By Tammy Siert, Andis Global Educator
Setting policies and procedures for both employees and clients is important for the successful daily operation of any business. They establish what you want to happen, how it should happen and help you create the reputation you desire.
Although it might seem daunting to put policies on paper, the benefits far outweigh the pain of creating them. Just understand that when starting out, your policies might change as you discover what works best for your salon—and that’s OK.
The following gives you an idea of what policies and procedures to create. I recommend seeking legal advice to ensure you’re fully aware of everything for which your business is held legally responsible.
Define Your Mission
Every business needs a mission statement that will guide all its activities. For example, your mission might be to create the best customer service while establishing a safe and healthy environment for employees and clients. Your policies would then support this mission.
After you’ve defined your mission, a good first step in creating employee policies is to create job descriptions and personnel policies, such as hours, time off, vacation time and sick leave. Conduct and behavior policies like theft, appearance, misconduct and how they’re handled can follow. I’d also recommend including emergency procedures, and health and safety policies. It’s a new world out there and cleaning and disinfection are more important than ever.
Something to keep in mind is that employee policies don’t have to mimic rules. Creating encouraging policies can help foster a positive morale. For example, instead of calling your list of policies and procedures an Employee Handbook, you could call it Our Team Handbook.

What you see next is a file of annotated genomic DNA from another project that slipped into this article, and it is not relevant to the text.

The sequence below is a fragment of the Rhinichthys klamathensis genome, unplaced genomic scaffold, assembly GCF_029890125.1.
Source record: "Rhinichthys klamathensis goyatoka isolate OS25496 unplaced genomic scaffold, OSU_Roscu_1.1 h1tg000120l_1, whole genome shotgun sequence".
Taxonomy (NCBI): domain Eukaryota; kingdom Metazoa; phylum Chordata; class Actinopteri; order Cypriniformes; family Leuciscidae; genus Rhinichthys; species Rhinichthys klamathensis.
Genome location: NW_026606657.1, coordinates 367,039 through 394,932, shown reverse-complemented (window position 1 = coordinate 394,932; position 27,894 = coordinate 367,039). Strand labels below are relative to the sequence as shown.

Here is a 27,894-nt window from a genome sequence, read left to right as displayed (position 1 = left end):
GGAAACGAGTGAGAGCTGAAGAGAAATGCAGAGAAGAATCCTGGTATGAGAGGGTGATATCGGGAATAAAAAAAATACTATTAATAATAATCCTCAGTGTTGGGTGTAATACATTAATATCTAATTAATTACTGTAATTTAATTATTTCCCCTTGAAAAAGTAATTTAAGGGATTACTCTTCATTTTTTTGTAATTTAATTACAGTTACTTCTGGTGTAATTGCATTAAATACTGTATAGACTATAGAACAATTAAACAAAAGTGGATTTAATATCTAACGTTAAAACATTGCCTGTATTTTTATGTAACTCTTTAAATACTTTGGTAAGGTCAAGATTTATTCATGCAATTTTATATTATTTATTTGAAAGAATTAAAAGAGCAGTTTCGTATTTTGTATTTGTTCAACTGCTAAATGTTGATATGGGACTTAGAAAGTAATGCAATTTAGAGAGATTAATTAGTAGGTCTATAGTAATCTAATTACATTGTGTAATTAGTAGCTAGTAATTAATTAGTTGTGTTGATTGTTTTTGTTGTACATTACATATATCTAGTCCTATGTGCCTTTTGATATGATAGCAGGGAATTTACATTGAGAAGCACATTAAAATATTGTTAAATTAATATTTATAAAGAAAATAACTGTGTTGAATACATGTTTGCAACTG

Once your policies are on paper, it might be intimidating to introduce these to existing employees. To help ease the transition, I recommend scheduling individual meetings and going over the handbook one-on-one. They might even have a few good ideas or suggestions for you.
Creating client policies can be tricky but knowing what you’re legally responsible for can help you get started. Here are a few examples of client policies I’d recommend implementing in any grooming salon.
Keep updated client information: Every January, I update all client information, including phone numbers, the age of the pet and any new health or medical information to ensure proper preparation for all clients.
Cancellation fees: My salon started to charge clients a fee if they cancelled or didn’t show up for more than three appointments. If someone is 30 minutes late or more, they might be asked to reschedule or to be put on an appointment at the end of the day.
Matted Pet Release form: Requiring clients to sign a Matted Pet Release form protects your business from being held accountable for potential repercussions from shave downs (nicks or skin irritations) when the condition of the pet’s coat was poor (image right).
Senior Pet Release form: This is another form that I’d recommend requiring all clients to sign if their pet is over 12 years old. It protects your business from being held responsible for any latent (dormant) physical conditions that might arise in a pet if they become stressed from a grooming session.
At the end of the day, your employee and client policies and procedures will help you run a successful business that benefits you, your team, your customers, and of course, the pets.